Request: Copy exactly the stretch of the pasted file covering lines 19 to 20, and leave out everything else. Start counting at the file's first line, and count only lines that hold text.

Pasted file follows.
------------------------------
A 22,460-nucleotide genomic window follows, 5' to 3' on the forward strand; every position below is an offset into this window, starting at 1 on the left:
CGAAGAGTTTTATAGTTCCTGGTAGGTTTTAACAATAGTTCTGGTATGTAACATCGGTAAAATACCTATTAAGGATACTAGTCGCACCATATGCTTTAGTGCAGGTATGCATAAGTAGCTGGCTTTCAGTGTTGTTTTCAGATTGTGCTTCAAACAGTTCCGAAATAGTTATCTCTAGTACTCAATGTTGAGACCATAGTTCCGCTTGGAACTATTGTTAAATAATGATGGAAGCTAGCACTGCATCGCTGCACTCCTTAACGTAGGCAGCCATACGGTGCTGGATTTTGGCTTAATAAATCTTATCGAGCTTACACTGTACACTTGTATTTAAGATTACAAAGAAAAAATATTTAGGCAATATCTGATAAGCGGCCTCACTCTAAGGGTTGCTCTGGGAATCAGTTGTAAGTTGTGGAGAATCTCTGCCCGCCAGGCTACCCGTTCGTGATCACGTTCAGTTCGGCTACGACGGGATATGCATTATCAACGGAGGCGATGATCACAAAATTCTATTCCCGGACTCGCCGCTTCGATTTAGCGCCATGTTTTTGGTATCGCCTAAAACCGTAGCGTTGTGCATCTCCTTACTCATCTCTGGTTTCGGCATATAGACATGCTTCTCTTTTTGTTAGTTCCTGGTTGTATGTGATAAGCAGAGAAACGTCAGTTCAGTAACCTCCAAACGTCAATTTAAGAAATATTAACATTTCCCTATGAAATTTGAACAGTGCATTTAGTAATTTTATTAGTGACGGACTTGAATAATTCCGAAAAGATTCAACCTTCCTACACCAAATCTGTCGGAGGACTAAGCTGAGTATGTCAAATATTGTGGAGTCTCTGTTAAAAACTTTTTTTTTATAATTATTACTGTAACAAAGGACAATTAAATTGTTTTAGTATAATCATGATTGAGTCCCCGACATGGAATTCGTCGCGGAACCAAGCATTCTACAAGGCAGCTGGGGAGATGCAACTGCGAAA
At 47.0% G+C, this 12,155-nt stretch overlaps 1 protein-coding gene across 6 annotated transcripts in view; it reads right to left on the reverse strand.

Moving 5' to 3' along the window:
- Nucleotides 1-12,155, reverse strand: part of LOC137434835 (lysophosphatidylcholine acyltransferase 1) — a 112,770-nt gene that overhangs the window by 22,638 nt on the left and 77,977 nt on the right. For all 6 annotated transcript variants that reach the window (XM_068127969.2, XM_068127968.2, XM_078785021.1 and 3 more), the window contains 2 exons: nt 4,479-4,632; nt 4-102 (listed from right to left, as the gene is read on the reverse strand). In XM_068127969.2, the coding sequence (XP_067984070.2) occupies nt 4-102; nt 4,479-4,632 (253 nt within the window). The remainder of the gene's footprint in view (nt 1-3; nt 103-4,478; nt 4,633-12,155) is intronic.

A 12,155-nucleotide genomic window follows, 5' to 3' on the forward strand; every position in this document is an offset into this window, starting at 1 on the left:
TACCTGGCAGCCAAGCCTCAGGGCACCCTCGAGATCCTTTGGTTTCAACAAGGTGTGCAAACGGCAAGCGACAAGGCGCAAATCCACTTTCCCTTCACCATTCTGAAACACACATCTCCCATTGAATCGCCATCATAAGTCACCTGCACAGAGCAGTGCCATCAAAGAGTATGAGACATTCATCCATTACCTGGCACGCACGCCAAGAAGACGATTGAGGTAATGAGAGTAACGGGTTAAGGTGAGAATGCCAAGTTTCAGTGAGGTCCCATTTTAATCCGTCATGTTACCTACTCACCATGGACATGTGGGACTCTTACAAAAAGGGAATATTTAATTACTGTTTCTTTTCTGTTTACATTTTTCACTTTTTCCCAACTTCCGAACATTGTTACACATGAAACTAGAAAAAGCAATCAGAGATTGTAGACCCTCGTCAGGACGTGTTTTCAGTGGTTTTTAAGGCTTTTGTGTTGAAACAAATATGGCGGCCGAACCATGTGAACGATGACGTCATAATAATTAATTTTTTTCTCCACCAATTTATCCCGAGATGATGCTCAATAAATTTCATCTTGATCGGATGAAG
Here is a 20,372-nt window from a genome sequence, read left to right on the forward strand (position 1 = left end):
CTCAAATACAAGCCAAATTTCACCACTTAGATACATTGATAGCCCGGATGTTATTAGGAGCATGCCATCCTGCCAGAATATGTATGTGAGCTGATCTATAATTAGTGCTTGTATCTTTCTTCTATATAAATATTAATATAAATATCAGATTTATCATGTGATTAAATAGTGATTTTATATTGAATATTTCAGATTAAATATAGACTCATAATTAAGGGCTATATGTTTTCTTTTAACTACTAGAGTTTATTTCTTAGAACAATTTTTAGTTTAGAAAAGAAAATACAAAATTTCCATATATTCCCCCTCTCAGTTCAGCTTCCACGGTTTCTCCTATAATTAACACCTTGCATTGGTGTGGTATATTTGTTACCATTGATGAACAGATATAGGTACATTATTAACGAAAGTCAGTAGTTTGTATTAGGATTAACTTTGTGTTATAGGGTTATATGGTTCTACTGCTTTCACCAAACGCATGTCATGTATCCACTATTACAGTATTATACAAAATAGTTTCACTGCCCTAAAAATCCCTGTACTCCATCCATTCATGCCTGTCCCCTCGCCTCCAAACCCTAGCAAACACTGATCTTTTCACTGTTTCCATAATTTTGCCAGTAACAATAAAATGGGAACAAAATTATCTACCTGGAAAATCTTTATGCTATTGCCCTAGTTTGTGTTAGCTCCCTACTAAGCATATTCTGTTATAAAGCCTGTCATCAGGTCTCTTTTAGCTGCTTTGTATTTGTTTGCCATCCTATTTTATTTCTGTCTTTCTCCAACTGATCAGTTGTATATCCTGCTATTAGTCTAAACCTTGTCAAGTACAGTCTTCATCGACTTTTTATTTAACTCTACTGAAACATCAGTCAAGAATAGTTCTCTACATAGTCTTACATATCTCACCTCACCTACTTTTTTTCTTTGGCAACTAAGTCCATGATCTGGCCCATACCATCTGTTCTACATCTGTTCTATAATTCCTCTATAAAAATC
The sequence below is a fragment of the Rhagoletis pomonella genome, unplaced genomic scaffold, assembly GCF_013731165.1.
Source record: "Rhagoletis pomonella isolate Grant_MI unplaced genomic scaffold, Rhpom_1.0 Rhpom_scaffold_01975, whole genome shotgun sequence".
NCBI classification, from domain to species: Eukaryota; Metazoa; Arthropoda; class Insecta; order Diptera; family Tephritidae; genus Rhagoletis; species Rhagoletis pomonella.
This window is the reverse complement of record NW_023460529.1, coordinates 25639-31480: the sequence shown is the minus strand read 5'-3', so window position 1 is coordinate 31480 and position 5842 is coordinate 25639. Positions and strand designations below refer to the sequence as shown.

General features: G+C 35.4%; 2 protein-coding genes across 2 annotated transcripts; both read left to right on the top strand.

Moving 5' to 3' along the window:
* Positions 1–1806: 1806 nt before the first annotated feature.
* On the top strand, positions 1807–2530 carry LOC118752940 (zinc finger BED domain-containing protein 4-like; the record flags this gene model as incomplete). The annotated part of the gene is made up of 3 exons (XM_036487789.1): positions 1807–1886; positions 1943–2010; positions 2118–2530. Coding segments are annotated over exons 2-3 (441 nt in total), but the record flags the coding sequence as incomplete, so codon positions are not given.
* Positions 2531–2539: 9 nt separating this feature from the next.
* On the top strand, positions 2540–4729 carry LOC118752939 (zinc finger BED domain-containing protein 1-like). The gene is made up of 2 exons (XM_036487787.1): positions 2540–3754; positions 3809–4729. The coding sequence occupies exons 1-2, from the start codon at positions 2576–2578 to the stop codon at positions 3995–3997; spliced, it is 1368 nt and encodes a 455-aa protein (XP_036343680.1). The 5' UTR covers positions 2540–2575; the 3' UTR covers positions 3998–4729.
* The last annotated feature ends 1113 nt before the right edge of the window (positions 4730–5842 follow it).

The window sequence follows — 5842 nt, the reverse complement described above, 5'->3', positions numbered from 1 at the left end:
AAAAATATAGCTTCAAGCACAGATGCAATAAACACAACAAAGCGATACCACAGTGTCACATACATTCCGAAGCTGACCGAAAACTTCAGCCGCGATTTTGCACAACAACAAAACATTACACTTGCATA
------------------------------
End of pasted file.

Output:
* On the top strand, positions 2540–4729 carry LOC118752939 (zinc finger BED domain-containing protein 1-like). The gene is made up of 2 exons (XM_036487787.1): positions 2540–3754; positions 3809–4729. The coding sequence occupies exons 1-2, from the start codon at positions 2576–2578 to the stop codon at positions 3995–3997; spliced, it is 1368 nt and encodes a 455-aa protein (XP_036343680.1). The 5' UTR covers positions 2540–2575; the 3' UTR covers positions 3998–4729.
* The last annotated feature ends 1113 nt before the right edge of the window (positions 4730–5842 follow it).